And we’ve got to, as I said, translate that into a local agenda. We’ve got to honestly communicate with our staff and our stakeholders. We’ve got to face into our reputational issues. And we’ve got to work with governments and the unions on the conditions that will drive higher incomes, which is not a simplistic wage increase with all the economic complexities that surround that.
Finally, and I will just make this point, I think in this debate it is extremely unhelpful, but tempting, to characterise business as villains and big business as big villains. That is not helpful, it is not accurate, and it is an extremely destructive way of getting the community onside with the major reforms that need to be done.
The crucial thing is reform can't stop in the post-globalisation world, what ever that means. We have got to make the case for change more compelling.
And we’ve got to look at some of the examples that are before us now. GST distribution and energy policy are sadly cases where we end up doing very bad policy.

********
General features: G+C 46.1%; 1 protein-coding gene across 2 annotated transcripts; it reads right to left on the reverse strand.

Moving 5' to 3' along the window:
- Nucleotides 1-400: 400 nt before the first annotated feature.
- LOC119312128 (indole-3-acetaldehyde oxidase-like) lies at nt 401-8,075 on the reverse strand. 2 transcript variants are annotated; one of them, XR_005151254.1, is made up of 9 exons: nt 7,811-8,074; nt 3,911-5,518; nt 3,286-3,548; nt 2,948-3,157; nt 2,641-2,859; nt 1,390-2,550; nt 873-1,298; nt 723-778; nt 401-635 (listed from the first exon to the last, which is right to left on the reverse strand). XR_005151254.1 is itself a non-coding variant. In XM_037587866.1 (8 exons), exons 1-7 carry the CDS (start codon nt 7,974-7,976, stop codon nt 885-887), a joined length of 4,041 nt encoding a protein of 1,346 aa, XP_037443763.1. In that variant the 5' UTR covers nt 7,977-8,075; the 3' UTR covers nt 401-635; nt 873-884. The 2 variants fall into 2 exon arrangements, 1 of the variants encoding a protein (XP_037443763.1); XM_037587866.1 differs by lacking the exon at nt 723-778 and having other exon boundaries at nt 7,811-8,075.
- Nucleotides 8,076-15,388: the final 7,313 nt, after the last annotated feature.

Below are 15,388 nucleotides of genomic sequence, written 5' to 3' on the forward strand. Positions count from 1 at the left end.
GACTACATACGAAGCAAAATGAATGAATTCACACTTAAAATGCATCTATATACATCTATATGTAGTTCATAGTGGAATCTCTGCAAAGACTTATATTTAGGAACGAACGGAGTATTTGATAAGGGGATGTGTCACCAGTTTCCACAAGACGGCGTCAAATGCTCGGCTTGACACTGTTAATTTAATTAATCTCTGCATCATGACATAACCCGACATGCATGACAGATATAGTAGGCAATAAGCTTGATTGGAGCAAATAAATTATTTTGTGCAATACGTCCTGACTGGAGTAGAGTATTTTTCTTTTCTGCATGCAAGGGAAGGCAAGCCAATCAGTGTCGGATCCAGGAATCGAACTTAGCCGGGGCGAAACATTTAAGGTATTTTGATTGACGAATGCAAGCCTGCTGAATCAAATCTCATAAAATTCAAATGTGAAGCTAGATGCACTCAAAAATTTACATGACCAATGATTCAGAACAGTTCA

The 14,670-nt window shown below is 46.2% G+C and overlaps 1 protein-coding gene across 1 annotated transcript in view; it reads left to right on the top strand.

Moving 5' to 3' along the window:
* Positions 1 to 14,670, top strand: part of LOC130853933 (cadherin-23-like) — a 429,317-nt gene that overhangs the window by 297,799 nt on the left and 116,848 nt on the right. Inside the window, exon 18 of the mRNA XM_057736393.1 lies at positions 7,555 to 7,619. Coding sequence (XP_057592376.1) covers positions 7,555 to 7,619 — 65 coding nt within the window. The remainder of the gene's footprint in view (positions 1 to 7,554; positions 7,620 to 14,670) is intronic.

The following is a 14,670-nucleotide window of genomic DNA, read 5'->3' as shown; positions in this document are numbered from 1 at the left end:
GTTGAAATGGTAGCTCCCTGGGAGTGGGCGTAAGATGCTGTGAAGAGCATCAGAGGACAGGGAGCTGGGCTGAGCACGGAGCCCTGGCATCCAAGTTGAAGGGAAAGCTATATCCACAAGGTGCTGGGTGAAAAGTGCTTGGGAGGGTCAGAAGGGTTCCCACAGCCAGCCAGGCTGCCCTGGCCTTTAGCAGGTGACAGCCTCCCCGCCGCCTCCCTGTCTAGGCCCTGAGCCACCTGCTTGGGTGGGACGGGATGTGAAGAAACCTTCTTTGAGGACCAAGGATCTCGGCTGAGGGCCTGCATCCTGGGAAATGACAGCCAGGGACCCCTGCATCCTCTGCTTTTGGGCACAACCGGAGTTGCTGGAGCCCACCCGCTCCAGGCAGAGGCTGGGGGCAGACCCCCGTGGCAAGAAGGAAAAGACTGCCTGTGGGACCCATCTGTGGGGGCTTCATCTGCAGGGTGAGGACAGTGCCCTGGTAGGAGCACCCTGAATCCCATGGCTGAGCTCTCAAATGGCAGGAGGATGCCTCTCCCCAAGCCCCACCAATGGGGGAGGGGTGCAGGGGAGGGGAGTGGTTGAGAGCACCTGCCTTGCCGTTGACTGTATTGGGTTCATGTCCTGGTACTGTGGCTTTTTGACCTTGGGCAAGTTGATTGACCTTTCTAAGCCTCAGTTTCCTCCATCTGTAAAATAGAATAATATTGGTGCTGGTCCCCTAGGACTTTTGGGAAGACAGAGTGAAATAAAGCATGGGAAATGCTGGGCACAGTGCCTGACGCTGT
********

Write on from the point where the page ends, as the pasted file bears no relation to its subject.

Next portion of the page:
We’ve got to make sure we really grapple with the right direction. Incrementalism as I said is not great if it’s in the wrong direction.
We have got to take some risks… We’ve got to do the things that are right… Got to use the data and evidence, and we’ve got to be open to ideas and then fight for them. Risk will come with every decision. But it’s got to be weighed up and calculated.
My final point is on fairness, which I know has been talked about at length today and dominates so much of the current political discussion.
So let me ask these questions:
How fair is it to let the country fall behind and be unable to compete globally and attract the investment to create jobs, more jobs and better jobs and drive higher incomes?
How fair is it to spend all of our policy focus distributing an ever diminishing pie and then having very little left?
How fair is it to lumber our future generations with debt if we go on spending and expect them to pay for it?
How fair is it to leave our workplaces and communities facing massive disruption and not give them the right incentives and productivity changes and invest in skills that is going to drive higher incomes?
How fair is it to continue to put huge amounts of money into a skills system that actually needs major reform and is not delivering the results that are commensurate with the money that’s been put into it.
Two key messages that have been at this conference have been about the need for growth in productivity and investment.
One of the best ways of getting investment is that company tax cut. And how fair is it to attack the case for company tax cuts but have no alternative plan to get investment going again?
To me, the fairness debate is about honesty confronting the community about what needs to be done but, moreover, honestly telling people the consequences of not doing it.